The continued understanding of the role that health-related fitness plays in preventing chronic diseases such as type 2 diabetes is imperative. Two key components of health-related fitness are cardiovascular endurance (fitness) and body composition (fatness). Though the fit versus fat debate has received marked attention in recent years regarding the longevity of life, less is known regarding disease prevention. Fitter individuals tend to be less fat but this is not always the case, and conversely, leaner individuals are not always more fit. Therefore, a more nuanced understanding is needed regarding the interplay of fitness and fatness.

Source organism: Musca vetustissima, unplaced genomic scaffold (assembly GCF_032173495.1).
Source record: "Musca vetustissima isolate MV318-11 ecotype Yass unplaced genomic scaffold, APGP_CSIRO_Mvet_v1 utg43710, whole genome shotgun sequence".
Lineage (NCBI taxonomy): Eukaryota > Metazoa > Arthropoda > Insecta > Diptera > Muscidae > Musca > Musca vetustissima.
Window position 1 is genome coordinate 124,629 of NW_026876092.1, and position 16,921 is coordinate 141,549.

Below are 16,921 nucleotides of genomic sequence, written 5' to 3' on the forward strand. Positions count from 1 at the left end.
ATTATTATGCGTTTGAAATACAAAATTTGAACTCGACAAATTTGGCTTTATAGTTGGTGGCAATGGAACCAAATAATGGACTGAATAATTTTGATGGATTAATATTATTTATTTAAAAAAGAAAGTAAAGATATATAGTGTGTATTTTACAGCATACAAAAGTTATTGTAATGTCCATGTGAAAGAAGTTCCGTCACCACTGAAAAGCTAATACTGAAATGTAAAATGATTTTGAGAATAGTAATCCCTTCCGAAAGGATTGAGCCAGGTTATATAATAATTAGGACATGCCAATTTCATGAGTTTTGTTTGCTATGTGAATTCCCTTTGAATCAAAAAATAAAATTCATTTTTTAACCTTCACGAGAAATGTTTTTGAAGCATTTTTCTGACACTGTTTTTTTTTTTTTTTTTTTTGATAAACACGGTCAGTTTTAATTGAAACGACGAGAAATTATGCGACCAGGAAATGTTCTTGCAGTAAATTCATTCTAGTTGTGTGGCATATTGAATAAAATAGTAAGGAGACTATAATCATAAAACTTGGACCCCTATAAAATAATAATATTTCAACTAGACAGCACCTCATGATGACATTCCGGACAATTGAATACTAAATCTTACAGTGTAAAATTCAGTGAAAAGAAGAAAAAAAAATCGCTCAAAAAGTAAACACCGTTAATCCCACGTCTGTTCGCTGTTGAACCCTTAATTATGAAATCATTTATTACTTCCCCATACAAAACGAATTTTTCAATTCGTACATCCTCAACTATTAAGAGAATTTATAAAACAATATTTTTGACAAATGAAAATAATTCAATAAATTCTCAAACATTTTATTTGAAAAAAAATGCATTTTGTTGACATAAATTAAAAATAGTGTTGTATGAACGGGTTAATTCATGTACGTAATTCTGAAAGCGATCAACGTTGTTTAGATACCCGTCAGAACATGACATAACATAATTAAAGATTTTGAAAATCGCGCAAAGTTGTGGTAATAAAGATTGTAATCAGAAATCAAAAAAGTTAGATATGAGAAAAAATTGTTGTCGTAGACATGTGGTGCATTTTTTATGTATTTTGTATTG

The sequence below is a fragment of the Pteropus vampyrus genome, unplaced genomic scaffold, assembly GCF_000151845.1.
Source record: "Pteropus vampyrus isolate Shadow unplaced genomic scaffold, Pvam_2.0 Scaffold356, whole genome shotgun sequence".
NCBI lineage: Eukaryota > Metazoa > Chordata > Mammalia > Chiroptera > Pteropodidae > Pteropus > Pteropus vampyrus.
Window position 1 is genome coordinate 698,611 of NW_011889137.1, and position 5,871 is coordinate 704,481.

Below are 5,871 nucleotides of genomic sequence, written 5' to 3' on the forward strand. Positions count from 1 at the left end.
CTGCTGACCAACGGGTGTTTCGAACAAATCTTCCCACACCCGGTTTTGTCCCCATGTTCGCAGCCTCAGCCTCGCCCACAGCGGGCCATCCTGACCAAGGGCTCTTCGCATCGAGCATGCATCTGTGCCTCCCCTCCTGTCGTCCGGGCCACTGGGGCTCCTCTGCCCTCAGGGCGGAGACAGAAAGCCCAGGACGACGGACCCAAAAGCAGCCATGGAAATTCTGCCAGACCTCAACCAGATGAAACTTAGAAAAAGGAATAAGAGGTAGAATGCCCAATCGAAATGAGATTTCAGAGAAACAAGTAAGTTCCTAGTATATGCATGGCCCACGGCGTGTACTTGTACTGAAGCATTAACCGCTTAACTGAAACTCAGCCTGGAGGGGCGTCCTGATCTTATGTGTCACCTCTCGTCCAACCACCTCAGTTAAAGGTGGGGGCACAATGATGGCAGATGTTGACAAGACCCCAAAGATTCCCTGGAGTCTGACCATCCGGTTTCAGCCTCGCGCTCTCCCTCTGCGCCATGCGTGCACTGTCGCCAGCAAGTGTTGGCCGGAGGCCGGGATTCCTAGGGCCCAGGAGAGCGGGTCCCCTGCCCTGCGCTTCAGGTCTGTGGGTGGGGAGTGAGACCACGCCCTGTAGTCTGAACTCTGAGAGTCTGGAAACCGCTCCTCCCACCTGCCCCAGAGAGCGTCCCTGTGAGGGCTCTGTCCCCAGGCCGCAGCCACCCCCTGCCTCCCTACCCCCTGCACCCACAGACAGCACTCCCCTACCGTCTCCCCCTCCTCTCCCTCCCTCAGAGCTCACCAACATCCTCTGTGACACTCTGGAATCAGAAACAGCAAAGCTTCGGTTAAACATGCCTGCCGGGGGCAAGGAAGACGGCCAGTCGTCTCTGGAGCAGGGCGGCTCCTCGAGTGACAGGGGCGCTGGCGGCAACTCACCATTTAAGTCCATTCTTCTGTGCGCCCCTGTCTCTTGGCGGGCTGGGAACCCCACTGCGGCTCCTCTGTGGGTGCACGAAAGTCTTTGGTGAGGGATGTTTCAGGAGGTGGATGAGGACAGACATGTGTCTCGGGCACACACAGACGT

The results of some studies have indicated that fatness plays more of an important role in the onset of diabetes while other studies showed that fitness and fatness are comparable contributors. For this reason, fitness and fatness may better be represented in tandem. Therefore, a new approach for capturing relative degree of fitness and fatness is now under investigation termed the fit-fat index (FFI). This single index may provide a method whereby degree of change in fitness, fatness or both indicates a reduction in risk. In short, FFI may provide a better way of setting health-related fitness goals that improve self-efficacy and sustain behavior change towards disease prevention.